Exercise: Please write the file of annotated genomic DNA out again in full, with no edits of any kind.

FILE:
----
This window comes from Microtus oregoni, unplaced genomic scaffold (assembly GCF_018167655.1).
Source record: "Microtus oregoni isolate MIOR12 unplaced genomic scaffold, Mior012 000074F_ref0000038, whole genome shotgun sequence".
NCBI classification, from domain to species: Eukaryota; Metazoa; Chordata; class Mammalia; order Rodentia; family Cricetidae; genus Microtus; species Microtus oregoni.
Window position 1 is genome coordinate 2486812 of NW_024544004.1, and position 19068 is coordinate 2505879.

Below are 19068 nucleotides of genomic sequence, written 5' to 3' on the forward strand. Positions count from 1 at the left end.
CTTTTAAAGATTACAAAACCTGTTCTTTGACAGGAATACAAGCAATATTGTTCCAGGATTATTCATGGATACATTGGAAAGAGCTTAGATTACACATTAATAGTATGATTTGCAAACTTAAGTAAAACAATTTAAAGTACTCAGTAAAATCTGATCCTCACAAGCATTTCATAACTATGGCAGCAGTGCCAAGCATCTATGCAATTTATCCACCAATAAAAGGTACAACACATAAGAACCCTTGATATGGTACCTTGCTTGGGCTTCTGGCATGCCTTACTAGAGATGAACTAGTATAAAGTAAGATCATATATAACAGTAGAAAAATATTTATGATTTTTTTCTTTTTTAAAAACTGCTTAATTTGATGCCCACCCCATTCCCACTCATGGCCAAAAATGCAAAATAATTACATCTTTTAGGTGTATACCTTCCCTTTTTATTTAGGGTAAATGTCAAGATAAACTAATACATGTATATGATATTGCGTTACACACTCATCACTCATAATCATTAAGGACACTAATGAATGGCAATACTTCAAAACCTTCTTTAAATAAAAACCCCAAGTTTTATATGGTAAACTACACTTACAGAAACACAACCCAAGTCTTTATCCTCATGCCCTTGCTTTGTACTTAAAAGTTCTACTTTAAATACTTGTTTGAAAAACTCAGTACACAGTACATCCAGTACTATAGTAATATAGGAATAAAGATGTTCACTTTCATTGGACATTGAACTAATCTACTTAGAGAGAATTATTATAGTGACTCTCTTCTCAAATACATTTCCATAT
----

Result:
This window comes from Microtus oregoni, unplaced genomic scaffold (assembly GCF_018167655.1).
Source record: "Microtus oregoni isolate MIOR12 unplaced genomic scaffold, Mior012 000074F_ref0000038, whole genome shotgun sequence".
NCBI classification, from domain to species: Eukaryota; Metazoa; Chordata; class Mammalia; order Rodentia; family Cricetidae; genus Microtus; species Microtus oregoni.
Window position 1 is genome coordinate 2486812 of NW_024544004.1, and position 19068 is coordinate 2505879.

Below are 19068 nucleotides of genomic sequence, written 5' to 3' on the forward strand. Positions count from 1 at the left end.
CTTTTAAAGATTACAAAACCTGTTCTTTGACAGGAATACAAGCAATATTGTTCCAGGATTATTCATGGATACATTGGAAAGAGCTTAGATTACACATTAATAGTATGATTTGCAAACTTAAGTAAAACAATTTAAAGTACTCAGTAAAATCTGATCCTCACAAGCATTTCATAACTATGGCAGCAGTGCCAAGCATCTATGCAATTTATCCACCAATAAAAGGTACAACACATAAGAACCCTTGATATGGTACCTTGCTTGGGCTTCTGGCATGCCTTACTAGAGATGAACTAGTATAAAGTAAGATCATATATAACAGTAGAAAAATATTTATGATTTTTTTCTTTTTTAAAAACTGCTTAATTTGATGCCCACCCCATTCCCACTCATGGCCAAAAATGCAAAATAATTACATCTTTTAGGTGTATACCTTCCCTTTTTATTTAGGGTAAATGTCAAGATAAACTAATACATGTATATGATATTGCGTTACACACTCATCACTCATAATCATTAAGGACACTAATGAATGGCAATACTTCAAAACCTTCTTTAAATAAAAACCCCAAGTTTTATATGGTAAACTACACTTACAGAAACACAACCCAAGTCTTTATCCTCATGCCCTTGCTTTGTACTTAAAAGTTCTACTTTAAATACTTGTTTGAAAAACTCAGTACACAGTACATCCAGTACTATAGTAATATAGGAATAAAGATGTTCACTTTCATTGGACATTGAACTAATCTACTTAGAGAGAATTATTATAGTGACTCTCTTCTCAAATACATTTCCATAT